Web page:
Where bad choices make good stories
Back in the early 1980's, my Dad and his best friend opened a business together. It was located in an industrial park next to the small local airport that had a skydiving operation. While we were building out the space we broke for lunch and sat on the loading dock out back facing the airport. It was a nice sunny Saturday afternoon and they were jumping. We watched in horror as someone fell back to Earth with an unopened canopy trailing them like a giant streamer. They came down pretty fast and I'm pretty sure it was fatal. I don't remember the date of the accident or outcome.
If I saw this correctly, one jumper's chute didn't open until shortly before he hit the ground. I would like to hear his story.
Growing up, my favorite uncle had his back broken by a late emergency chute. He spent WWII guarding German POWs at Tullahoma.
Was driving home from work one Saturday morning and a bunch of skydivers came down around me. A pair of them came down on the road in front of me. Their chute hadn't opened.It forever cured me of my desire to skydive. But it did lead to a career as a trauma nurse.
From what I can see it’s a canopy malfunction called a ‘cigarette roll’. The jumper has to make a decision, try and correct malfunction or pull reserve. That type of reserve chute is a little better than 50/50 at saving the day. No rush in making that decision, you have the rest of your life. 82nd Airborne Rigger 1995-1998. I packed over 5000 Personel chutes and hundreds of heavy drop chutes with zero malfunctions.
It looks like it could be Luzon, St. Mere drop zones.
Dig up the videos of the humvees that didn't deploy their chutes
A skydiving friend used to bring skydiving magazines into work. The obituaries in the back invariably said "cause of death: impact". (Which, come to think of it, isn't all that bad obituary to have.)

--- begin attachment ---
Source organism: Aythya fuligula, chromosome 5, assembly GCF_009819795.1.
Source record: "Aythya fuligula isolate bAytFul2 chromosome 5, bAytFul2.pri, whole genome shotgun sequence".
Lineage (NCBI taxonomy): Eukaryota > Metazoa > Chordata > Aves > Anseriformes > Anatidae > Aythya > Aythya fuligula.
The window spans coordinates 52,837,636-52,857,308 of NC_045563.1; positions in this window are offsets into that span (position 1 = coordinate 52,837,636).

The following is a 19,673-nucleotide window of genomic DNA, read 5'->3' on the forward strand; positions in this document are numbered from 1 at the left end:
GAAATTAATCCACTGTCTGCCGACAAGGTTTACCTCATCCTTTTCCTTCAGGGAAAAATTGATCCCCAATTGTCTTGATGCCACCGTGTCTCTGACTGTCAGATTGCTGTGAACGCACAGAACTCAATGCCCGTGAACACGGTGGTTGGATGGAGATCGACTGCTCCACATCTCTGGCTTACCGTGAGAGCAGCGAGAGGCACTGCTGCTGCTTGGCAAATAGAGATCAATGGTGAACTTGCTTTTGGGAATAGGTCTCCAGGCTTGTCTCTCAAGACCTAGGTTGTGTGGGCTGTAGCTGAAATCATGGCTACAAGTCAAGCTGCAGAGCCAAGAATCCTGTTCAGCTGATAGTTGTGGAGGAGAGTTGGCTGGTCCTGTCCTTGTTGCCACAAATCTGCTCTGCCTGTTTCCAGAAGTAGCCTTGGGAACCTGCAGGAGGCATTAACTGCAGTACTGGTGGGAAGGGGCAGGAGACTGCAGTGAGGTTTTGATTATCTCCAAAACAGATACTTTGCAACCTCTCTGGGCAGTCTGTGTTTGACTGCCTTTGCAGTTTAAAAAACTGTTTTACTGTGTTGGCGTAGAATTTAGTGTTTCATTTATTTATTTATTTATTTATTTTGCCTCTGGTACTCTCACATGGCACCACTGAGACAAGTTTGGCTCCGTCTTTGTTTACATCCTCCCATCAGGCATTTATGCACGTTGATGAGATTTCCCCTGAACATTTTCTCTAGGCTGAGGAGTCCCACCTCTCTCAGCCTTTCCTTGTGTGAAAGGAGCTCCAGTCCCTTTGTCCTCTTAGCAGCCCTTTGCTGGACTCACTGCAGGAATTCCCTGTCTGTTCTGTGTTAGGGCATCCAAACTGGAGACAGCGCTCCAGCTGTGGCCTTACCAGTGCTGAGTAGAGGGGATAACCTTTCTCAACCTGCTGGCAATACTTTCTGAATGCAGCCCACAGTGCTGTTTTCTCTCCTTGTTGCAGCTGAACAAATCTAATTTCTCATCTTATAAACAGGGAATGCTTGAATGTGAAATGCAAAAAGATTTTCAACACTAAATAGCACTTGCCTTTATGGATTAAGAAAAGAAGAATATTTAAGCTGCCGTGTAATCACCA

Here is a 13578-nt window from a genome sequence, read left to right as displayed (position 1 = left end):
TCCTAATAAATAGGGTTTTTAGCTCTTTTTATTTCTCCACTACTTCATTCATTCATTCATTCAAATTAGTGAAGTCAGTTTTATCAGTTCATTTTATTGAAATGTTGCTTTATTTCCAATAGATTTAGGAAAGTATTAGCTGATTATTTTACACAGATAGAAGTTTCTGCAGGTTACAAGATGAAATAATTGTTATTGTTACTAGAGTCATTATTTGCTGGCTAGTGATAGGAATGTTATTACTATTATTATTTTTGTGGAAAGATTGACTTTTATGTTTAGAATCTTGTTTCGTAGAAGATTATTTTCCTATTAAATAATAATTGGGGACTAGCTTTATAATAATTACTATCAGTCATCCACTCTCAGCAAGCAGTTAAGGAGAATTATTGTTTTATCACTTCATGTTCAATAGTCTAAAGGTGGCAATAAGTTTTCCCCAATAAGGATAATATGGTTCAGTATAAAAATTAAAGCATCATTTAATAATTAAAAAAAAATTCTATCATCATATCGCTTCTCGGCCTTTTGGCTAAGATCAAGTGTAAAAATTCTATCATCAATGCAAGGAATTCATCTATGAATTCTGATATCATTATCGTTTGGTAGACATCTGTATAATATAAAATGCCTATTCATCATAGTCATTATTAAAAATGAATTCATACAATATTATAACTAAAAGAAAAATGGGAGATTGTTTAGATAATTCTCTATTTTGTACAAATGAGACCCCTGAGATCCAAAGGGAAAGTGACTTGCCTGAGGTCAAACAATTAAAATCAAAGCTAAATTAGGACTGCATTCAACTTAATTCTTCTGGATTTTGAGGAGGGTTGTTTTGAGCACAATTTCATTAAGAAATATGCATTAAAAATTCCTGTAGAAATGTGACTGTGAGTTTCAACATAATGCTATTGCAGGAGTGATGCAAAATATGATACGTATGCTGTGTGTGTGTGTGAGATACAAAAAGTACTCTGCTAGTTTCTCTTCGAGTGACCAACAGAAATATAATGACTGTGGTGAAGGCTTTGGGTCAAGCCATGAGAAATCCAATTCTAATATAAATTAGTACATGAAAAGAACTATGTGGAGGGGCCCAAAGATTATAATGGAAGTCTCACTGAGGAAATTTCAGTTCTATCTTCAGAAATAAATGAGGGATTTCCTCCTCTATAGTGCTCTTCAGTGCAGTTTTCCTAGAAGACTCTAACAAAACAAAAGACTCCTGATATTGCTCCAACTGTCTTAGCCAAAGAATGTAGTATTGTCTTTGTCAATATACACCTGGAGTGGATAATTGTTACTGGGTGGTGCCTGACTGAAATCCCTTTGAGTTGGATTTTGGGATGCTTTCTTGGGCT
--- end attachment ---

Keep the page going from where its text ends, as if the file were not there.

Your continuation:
That was browwn-trousers time for that guy. Lucky as hell!
BTDT. 3yrs 82d Abn Div, 4 years Special Forces. Jumpmaster, Master Parachutist. Yes, that was a malfunction, and the trooper did what he had to do. I'm betting that he still has his anus glued shut. I was also a sport parachutist. Packed my 'chute one evening late, a friend asked to jump it, (ripcord deploy), he had one more before he could use a hand deploy. Loaned him my rig, (rental from the 82d club), and when he left the UH-1, he had a streamer that I had packed. One suspension line over the parachute, and it rolled up into a big malfunction. He cut it away and dumped his (my) reserve. We were both done for the day.
the current reserve canopy has a very high success rate compared to the old "pull the handle and throw the bundle" style.
Bin there, done that, got the t-shirt. It was my last jump on the 12th of May 1987, a date I obviously I'll never forget - got lucky and the reserve worked but I still broke my left leg.
Friend of mine was Airborne. He said in training when they would load on the planes the loud speakers would be blaring, An another one down an another one down an another one bites the dust.
It looked like he was able to pull out the secondary just in time.
I moderate my comments due to spam and trolls. No need to post the same comment multiple times if yours doesn't show right away..